by Blake Alsup
photos by Lindsay Pace
As children in Northeast Mississippi return to school for the first time since mid-March, when buildings closed due to the COVID-19 pandemic, things will be different when they walk through the doors. From daily temperature checks to eating lunch in the classroom, children will have a lot of changes to adjust to.
Most districts in our area will require masks in some capacity while children are at school, and those that do have indicated that masks will be provided for their students.
In the Corinth School District, masks will be required any time social distancing is not possible, like walking in the hallway or while riding the bus. The district will provide two cloth facemasks for each student to wear when needed, and they will take them home where parents will be encouraged to wash them regularly.
CSD Superintendent Lee Childress said that while masks will not be required in classrooms where students can properly social distance, “if a parent chooses for their child to wear a mask all the time, we’re certainly going to respect the parent’s wish and the child’s wish.” Other districts will take the same approach.
One creative option to keep a child’s mask clean, and avoid laying it on a table or stuffing it into a pocket, is to attach it to a lanyard where it can easily be unclipped for use throughout the day.
While students in the New Albany School District will be encouraged rather than required to wear masks, Superintendent Lance Evans said it’s a good idea for parents to go ahead and begin practicing with younger children. Parents can help acclimate their student to wearing a mask and explain to them why they should wear a face covering, wash their hands frequently and practice social distancing.
It’s important to remain flexible as school starts back. Every back-to-school plan will vary as districts try different approaches to reopen, like South Tippah School District, which will operate on a hybrid schedule for the first week and a half when school resumes on Aug. 5, with girls and boys attending on alternate days before returning to a traditional schedule with all students present five days per week starting Aug. 17.
Meanwhile, Corinth will group children in kindergarten through sixth grade with the same classmates they had during the previous school year, with a few minor modifications, in an attempt to make them feel more comfortable as they return to a traditional five-day per week schedule on July 27.
Students and parents should embrace technology going into the 2020-21 school year, as it will play a major role regardless of whether learning takes place in the classroom or online.
Local districts will use a large portion of their allotted Elementary and Secondary Emergency Relief Fund and other CARES Act funds to improve technology in the classroom and distance learning capabilities. That means if a school district wasn’t already one-to-one, meaning it has a laptop or tablet device for every student, it likely will be this year.
For example, STSD will purchase devices for each of its students K-12 and incorporate a new learning management system, Canvas, for regular use in the classroom. Having the devices and software on hand and in regular use will make any potential transitions to virtual learning during the fall semester seamless, according to STSD Superintendent Tony Elliott.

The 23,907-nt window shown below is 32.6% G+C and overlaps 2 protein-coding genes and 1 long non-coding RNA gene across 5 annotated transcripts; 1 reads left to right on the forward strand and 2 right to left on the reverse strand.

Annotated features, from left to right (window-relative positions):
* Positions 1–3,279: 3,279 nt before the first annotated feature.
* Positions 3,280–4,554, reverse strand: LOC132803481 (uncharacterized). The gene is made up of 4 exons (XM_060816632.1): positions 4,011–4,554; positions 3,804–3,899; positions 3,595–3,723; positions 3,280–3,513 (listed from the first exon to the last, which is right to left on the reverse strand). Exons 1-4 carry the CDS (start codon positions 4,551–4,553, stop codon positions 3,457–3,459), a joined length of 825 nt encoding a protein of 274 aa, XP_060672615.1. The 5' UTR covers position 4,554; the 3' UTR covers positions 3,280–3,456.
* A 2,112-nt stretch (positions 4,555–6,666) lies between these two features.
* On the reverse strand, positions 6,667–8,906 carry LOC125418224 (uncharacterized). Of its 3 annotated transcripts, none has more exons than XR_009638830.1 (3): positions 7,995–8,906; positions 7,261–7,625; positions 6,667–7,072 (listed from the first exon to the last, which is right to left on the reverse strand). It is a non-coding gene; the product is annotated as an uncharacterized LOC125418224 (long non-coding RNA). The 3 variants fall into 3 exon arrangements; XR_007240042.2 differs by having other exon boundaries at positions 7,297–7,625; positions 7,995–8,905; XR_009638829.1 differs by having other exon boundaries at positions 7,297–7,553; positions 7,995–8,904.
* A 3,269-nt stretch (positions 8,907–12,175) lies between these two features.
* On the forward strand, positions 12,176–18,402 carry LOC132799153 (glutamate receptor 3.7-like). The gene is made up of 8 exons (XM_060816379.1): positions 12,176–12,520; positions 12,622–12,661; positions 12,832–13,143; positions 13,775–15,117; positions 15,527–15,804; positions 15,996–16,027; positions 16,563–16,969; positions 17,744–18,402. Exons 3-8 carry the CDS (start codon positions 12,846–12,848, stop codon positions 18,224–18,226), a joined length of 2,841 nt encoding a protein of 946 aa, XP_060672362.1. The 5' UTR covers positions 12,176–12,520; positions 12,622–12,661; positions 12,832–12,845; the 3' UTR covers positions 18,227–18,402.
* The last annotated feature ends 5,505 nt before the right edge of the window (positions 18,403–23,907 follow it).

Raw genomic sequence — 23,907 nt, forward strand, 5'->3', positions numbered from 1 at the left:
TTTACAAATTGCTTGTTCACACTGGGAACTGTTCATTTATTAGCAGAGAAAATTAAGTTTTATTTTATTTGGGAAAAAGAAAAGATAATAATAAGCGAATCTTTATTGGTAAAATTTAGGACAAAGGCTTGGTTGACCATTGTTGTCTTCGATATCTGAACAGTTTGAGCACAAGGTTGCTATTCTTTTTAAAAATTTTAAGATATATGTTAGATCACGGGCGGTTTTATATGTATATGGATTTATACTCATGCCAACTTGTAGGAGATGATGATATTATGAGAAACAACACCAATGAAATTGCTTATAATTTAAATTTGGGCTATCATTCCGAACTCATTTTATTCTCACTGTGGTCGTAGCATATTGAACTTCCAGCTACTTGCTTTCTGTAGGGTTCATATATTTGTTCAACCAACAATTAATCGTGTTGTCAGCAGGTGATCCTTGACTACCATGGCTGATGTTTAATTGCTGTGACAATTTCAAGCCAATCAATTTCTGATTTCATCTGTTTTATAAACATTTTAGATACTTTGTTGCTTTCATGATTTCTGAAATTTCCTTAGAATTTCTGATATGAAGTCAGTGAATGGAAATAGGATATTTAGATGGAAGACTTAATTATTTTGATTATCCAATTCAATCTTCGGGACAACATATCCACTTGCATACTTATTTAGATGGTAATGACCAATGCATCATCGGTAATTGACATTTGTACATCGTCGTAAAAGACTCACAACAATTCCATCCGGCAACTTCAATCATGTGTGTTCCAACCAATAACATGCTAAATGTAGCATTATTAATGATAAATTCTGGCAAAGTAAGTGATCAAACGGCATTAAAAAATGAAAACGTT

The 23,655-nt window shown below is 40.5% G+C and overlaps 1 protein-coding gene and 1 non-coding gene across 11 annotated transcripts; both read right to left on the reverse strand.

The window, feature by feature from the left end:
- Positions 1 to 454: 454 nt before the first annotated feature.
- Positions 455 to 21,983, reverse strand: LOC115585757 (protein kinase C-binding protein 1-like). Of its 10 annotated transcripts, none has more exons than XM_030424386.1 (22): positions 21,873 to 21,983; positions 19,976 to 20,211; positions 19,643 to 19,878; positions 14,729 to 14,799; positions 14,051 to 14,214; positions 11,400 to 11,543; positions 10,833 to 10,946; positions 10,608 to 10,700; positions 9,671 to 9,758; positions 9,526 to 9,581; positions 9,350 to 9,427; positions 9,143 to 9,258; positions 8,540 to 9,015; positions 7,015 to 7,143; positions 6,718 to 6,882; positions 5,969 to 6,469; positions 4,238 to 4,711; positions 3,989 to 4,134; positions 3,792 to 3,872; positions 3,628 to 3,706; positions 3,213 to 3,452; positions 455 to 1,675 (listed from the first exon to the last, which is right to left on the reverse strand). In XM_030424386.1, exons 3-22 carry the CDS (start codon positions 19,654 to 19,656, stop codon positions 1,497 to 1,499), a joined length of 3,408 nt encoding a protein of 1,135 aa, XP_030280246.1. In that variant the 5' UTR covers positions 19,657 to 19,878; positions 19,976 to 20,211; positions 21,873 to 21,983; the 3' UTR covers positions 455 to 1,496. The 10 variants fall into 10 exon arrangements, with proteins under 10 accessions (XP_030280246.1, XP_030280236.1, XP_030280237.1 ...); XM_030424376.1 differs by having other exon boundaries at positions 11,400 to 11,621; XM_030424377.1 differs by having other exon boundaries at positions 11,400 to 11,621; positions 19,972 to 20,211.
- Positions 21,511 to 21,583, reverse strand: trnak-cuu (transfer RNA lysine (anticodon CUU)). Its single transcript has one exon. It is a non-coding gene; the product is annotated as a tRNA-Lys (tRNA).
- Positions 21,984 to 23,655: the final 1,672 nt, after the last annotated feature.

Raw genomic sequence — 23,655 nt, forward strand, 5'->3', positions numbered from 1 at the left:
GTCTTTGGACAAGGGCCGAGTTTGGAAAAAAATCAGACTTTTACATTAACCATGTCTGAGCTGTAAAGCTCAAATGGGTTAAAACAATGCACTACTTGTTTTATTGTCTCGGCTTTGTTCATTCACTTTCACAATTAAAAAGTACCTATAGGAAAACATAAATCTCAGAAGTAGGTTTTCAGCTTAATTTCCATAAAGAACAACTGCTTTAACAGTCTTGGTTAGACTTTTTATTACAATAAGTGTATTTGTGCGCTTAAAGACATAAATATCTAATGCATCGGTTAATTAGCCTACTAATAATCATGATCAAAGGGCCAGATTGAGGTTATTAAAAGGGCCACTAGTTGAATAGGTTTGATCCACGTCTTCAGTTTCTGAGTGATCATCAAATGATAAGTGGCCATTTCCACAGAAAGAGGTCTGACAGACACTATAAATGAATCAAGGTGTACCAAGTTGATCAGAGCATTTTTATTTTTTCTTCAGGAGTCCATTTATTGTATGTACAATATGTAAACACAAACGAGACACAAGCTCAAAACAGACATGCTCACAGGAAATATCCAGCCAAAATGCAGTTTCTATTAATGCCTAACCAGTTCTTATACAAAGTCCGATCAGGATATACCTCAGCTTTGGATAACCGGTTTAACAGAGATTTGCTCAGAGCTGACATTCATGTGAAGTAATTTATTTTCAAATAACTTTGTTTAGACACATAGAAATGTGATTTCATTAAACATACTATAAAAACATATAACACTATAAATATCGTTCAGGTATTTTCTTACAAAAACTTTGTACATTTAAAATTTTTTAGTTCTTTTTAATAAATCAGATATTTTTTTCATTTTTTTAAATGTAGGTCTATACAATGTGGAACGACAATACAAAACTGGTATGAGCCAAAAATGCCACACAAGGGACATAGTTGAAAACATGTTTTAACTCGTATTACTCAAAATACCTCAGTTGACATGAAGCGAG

But bumps in the road, including occasional school closures, will likely occur during the fall semester.
Tupelo Public School District Superintendent Rob Picou has repeatedly said intermittent closures are to be expected. And in its 2020-21 reopening blueprint, TPSD said the superintendent may be required to close a school or multiple schools due to potential outbreaks.
Superintendents across Northeast Mississippi agree that uncertainty is the biggest challenge they have faced throughout the pandemic, and particularly while planning to reopen.
Evans said there’s a constant changing of information that makes planning difficult, especially with a wide array of things to plan for — students’ social and emotional needs, special accommodations some students receive, extracurricular activities, etc.
School begins on Aug. 6 for New Albany students, and the district waited until early July to solidify and release its reopening plan because of safety guidance from state and federal agencies changing daily.
“We said, ‘Let’s let it change as much as it’s going to change until we can’t wait for it to change anymore,’” Evans said. “That’s been the most difficult part.”
Local schools will continue to apply lessons learned during the spring semester as they reopen in August.
Booneville School District Superintendent Todd English said the most important lesson learned was that “there’s more than one way to educate a student.”
“As educators, we become fixated on straight rows, 1950s-60s-style education, but the reality is that we have to be flexible and adaptable,” English said.
English said the bottom line is doing what’s best for the student in whatever situation there is, with whatever resources are available.
That’s how all teachers, staff and school administrators made it through the 2019-20 school year, and it’s how they will approach the upcoming school year as well.